By Mike Kelly
Its small size and somewhat remote location hasn’t stopped San Angelo from becoming a center of high tech excellence.
The city is home to one of the country’s premier human resources software development firms, a data center that shoulders computer operations for government and education agencies from all over the state, and a training center for some of the most advanced operations in the military.
Every business with employees needs a way of tracking the time its workers put in, and TimeClock Plus has been developing digital solutions for employee time management since it was established as Data Management, Inc., in 1988 by Jorge Ellis. Its clients now number in the tens of thousands and it conducts business all over the world.
The firm was listed among the 50 fastest growing tech companies in Texas and was recently named Business of the Year by the Texas Association of Business.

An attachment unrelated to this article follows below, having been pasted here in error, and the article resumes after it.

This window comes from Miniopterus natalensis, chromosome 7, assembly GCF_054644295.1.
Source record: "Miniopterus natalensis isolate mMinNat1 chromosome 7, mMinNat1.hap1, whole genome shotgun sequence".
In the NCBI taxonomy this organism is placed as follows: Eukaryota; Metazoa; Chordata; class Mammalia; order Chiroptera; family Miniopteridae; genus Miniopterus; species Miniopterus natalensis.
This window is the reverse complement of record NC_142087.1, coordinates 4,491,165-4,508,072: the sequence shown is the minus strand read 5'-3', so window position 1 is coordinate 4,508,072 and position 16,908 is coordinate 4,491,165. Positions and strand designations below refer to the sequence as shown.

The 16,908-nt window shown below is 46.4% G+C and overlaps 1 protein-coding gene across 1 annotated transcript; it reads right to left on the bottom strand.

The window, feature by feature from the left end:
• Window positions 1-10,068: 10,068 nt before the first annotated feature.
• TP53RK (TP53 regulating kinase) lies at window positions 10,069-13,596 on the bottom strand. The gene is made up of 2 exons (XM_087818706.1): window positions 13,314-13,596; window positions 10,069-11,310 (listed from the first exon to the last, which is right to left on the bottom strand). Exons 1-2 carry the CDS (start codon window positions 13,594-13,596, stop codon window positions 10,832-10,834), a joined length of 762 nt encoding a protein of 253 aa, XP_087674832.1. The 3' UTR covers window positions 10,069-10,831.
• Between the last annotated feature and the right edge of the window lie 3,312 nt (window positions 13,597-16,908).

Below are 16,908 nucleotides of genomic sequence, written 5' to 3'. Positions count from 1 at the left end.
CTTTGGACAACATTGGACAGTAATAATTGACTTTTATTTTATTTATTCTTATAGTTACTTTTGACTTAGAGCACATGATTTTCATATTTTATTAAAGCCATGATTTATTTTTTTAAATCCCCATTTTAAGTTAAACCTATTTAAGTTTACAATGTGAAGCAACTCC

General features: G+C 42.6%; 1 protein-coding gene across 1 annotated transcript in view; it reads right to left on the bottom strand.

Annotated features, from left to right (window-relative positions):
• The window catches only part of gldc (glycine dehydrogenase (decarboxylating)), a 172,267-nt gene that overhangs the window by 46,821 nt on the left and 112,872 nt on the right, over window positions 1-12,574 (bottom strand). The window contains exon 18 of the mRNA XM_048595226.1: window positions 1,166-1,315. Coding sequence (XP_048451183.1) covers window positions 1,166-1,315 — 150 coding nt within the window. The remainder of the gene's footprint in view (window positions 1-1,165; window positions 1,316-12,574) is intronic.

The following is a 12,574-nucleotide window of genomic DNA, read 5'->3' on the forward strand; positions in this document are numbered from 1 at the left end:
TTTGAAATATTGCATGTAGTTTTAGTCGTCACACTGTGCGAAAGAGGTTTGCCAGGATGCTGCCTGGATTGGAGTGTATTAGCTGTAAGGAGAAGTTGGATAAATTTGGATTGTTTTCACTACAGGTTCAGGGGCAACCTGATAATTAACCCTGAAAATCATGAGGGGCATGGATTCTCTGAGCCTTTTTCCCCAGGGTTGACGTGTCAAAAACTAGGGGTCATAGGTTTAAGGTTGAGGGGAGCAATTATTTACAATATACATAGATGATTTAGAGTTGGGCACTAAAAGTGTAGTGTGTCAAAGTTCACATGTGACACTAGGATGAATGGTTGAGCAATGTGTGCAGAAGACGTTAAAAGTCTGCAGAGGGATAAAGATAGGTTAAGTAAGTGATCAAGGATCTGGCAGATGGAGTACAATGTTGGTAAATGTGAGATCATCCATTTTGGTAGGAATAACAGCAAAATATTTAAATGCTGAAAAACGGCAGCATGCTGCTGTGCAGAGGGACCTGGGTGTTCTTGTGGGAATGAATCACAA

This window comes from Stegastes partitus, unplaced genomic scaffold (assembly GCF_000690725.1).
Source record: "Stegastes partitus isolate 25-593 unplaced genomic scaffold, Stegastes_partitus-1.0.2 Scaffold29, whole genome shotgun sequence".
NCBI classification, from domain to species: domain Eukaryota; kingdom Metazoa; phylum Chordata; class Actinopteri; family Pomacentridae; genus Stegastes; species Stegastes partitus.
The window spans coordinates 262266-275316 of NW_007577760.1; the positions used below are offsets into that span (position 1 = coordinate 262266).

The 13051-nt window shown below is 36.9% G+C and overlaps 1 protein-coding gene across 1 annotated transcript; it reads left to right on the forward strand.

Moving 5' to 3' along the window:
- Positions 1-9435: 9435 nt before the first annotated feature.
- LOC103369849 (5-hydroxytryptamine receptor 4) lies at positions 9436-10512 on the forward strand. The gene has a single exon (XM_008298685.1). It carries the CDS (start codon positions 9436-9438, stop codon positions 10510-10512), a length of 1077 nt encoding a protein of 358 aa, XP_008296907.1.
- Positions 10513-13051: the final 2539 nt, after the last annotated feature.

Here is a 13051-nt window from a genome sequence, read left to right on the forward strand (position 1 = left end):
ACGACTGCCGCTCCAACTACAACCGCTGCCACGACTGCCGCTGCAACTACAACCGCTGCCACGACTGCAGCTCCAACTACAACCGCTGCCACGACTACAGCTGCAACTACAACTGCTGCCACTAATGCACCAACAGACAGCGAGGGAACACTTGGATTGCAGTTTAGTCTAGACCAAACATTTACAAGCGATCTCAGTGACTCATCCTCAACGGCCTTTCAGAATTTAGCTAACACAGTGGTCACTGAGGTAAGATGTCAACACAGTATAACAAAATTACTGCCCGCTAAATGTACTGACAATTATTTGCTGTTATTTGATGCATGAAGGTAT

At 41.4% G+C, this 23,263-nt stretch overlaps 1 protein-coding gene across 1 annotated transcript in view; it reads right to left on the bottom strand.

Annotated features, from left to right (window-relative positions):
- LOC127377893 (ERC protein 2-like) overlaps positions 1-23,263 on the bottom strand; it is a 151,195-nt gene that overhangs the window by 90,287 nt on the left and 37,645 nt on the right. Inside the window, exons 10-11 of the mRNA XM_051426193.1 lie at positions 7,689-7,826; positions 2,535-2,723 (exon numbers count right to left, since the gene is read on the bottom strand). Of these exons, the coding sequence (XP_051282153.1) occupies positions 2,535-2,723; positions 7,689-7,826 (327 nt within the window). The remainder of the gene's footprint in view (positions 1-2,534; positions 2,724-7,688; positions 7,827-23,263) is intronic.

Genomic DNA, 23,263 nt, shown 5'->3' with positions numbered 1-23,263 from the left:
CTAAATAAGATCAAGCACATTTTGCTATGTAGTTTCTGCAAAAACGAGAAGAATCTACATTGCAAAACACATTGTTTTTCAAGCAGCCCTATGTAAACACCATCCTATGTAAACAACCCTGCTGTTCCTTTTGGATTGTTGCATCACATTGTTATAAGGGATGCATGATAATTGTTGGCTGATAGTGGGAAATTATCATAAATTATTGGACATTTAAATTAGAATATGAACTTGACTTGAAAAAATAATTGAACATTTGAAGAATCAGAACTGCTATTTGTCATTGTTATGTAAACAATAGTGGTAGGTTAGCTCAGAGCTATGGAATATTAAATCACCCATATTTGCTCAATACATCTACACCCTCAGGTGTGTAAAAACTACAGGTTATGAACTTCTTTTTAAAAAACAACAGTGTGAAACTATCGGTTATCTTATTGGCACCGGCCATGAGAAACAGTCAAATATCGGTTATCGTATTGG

"In recent years, TimeClock Plus has enjoyed phenomenal growth," said President Jordy Moorman. For example, in November the company employed 130 people. It now has 180 employees. Officials say the company plans to hire as many as 40 more people by the end of the year.
“The Workforce Management industry is an innovative, fast-paced environment that requires focus, dedication, and adaptability from its players to stay competitive,” Moorman said. “In recent years we have been faced with the decision whether or not San Angelo could meet the talent demands of a rapidly growing technology company versus tech cities like Austin, but we found that after strategically redefining many of our teams and positions, San Angelo has become a competitive advantage for us in the market.”
Moorman said San Angelo’s institutions of secondary and postsecondary education have helped the company recruit a vibrant, intelligent, hardworking crop of young professionals ready for a career of excitement and growth potential.